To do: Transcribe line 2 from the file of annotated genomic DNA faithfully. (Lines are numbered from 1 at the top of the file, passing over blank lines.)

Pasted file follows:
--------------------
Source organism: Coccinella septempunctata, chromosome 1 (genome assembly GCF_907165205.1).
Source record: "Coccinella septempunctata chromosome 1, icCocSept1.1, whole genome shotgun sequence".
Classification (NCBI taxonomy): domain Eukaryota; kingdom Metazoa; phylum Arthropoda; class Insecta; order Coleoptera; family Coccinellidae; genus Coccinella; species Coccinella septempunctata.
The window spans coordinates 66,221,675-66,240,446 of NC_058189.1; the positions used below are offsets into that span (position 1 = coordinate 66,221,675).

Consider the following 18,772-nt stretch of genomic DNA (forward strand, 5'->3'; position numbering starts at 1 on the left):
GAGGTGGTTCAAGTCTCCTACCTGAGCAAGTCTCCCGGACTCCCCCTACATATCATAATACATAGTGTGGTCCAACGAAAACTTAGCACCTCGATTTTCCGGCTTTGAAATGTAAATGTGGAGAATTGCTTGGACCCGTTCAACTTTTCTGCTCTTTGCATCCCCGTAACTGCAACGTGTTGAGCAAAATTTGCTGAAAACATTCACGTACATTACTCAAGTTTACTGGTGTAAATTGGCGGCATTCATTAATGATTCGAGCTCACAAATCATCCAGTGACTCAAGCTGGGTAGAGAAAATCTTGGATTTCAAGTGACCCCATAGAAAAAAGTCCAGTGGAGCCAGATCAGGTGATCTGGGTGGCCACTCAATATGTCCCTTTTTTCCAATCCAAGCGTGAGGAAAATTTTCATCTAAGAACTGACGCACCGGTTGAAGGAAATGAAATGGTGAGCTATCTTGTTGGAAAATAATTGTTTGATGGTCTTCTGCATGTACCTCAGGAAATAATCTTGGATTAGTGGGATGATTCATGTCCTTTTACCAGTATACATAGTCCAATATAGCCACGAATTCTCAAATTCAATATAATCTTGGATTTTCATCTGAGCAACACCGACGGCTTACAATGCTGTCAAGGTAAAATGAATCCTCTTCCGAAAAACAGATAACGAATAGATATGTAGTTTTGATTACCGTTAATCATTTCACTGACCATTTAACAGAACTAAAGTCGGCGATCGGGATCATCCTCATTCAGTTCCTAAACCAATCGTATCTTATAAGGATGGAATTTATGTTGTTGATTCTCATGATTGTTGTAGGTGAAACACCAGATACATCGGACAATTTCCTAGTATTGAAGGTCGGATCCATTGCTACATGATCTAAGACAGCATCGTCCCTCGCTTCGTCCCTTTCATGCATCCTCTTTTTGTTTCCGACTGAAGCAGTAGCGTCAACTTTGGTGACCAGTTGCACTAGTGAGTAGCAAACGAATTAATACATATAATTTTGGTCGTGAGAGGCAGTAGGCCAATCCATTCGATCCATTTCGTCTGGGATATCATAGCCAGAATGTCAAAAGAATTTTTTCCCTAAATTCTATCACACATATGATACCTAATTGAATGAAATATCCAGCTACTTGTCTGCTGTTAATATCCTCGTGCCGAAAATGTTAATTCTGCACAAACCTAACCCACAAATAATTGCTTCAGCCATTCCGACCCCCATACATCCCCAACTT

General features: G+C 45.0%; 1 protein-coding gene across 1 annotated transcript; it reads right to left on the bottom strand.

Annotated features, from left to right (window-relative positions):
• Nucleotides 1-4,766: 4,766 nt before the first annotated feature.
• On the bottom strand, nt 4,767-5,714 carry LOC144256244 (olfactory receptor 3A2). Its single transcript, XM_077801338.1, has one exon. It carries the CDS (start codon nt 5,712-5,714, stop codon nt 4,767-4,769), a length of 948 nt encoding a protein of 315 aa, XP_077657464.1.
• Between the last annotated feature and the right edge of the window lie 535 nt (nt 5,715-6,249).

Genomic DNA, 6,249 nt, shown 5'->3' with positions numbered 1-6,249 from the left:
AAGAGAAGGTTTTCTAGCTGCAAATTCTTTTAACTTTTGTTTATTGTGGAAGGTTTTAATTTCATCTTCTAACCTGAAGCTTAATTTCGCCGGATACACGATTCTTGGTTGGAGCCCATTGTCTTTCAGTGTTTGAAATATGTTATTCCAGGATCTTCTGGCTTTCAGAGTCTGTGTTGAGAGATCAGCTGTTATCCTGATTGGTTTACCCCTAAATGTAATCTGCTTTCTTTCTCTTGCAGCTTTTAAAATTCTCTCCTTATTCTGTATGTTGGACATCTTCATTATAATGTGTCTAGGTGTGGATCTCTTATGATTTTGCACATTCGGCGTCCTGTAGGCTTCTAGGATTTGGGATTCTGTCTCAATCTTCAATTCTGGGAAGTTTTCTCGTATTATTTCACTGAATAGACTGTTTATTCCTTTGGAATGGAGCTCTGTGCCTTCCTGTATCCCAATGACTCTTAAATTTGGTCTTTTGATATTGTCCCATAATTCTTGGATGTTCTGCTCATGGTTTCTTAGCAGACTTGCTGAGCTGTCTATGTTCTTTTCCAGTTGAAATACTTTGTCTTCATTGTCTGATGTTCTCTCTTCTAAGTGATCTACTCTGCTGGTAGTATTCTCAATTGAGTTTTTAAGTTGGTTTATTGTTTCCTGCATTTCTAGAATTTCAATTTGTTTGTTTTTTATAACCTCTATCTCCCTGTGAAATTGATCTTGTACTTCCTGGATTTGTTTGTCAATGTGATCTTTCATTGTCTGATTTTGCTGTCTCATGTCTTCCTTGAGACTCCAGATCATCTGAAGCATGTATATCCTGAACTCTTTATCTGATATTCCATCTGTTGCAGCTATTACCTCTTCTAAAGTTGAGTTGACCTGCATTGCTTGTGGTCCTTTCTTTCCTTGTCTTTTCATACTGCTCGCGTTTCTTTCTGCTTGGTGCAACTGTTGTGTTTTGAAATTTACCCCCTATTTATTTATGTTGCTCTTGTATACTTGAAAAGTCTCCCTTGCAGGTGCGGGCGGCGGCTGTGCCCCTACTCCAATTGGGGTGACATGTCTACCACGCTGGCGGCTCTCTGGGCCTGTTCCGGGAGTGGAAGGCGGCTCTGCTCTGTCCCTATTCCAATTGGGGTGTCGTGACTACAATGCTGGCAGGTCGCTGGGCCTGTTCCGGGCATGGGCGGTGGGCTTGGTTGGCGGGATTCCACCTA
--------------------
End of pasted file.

Source record: "Coccinella septempunctata chromosome 1, icCocSept1.1, whole genome shotgun sequence".